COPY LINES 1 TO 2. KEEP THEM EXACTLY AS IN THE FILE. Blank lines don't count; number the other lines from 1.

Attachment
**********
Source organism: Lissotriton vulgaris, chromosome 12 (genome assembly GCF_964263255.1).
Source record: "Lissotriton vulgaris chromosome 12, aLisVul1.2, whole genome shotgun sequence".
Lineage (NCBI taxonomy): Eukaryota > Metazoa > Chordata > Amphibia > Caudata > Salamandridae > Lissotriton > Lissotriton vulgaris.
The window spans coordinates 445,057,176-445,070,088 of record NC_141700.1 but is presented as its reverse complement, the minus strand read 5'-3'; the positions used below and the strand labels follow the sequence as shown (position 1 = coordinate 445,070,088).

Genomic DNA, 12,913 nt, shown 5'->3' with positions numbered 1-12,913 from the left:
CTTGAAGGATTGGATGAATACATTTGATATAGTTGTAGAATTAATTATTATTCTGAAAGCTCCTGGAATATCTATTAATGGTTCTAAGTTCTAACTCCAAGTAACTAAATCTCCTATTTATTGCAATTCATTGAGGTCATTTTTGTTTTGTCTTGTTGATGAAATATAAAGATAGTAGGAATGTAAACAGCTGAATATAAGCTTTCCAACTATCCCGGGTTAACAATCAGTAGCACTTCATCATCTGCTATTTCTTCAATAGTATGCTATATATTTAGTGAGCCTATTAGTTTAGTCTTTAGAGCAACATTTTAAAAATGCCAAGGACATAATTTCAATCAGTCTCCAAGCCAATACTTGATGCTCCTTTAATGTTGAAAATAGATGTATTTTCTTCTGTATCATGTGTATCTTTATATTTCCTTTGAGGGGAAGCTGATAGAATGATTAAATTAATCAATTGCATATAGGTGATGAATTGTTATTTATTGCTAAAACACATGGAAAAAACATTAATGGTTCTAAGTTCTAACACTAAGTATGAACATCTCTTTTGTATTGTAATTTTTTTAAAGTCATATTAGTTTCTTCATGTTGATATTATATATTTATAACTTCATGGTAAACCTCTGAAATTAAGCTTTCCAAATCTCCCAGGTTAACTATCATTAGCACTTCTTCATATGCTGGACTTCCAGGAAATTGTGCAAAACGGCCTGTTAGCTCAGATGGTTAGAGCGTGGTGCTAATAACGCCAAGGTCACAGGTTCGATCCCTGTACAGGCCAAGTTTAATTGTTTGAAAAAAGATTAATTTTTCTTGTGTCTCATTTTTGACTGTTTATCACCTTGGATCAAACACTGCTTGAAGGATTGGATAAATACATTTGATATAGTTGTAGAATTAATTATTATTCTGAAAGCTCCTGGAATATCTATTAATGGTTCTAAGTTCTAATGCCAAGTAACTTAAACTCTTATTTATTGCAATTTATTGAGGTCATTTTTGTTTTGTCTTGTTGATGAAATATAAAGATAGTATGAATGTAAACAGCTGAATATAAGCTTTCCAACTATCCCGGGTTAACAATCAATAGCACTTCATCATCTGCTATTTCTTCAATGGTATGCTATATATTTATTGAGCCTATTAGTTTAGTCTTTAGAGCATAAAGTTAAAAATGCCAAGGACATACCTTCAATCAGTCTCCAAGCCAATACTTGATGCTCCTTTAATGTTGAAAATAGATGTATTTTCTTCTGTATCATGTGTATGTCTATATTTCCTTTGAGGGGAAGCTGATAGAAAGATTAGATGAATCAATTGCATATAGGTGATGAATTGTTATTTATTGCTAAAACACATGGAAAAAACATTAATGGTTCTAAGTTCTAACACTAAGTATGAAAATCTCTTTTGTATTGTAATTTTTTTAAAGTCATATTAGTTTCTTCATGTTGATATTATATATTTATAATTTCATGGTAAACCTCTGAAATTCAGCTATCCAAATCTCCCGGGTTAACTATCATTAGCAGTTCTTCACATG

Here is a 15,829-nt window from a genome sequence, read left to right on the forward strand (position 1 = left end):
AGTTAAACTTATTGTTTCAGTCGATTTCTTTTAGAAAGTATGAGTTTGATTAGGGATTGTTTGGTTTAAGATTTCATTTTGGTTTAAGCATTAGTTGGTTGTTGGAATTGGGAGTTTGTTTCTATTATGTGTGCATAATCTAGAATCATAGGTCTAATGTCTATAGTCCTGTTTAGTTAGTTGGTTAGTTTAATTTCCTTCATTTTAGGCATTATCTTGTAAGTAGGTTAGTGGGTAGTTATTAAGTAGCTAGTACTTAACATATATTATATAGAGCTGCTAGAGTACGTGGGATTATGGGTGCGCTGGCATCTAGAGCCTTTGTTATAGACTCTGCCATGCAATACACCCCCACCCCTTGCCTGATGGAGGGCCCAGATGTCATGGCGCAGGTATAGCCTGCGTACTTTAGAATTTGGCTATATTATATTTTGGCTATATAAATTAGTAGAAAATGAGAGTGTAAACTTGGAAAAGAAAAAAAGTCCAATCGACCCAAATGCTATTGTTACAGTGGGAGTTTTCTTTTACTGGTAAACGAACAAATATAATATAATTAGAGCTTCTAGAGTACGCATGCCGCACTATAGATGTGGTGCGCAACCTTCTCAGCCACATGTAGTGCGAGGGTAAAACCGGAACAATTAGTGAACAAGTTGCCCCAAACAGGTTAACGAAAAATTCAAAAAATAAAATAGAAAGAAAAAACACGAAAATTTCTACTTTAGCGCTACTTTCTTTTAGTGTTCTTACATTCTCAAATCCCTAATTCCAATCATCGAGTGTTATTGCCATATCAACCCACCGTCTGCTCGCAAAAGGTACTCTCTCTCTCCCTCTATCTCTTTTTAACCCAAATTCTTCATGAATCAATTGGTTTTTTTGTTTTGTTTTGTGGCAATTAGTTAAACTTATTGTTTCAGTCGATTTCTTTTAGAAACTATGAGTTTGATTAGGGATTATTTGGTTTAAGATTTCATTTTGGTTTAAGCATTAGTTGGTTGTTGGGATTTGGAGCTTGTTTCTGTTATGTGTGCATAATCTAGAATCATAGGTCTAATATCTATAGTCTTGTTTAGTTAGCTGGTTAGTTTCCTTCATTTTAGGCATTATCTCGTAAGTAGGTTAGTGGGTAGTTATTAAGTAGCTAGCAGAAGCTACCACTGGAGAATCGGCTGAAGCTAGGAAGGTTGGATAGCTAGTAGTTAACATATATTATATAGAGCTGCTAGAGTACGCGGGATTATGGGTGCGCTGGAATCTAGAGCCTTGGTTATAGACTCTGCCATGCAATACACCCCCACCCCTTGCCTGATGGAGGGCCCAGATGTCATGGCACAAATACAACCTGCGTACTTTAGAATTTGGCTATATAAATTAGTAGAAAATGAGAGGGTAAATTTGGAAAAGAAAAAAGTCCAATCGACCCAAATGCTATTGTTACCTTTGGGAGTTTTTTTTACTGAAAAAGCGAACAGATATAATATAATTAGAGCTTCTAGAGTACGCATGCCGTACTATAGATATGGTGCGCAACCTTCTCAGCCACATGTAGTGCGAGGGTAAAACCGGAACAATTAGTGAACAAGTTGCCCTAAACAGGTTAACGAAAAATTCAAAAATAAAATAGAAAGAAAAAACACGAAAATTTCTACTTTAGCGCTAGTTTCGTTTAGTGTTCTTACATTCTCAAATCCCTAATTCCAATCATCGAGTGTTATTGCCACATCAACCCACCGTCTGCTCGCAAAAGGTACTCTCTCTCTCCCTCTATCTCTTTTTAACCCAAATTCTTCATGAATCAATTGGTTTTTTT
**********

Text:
Source organism: Lissotriton vulgaris, chromosome 12 (genome assembly GCF_964263255.1).
Source record: "Lissotriton vulgaris chromosome 12, aLisVul1.2, whole genome shotgun sequence".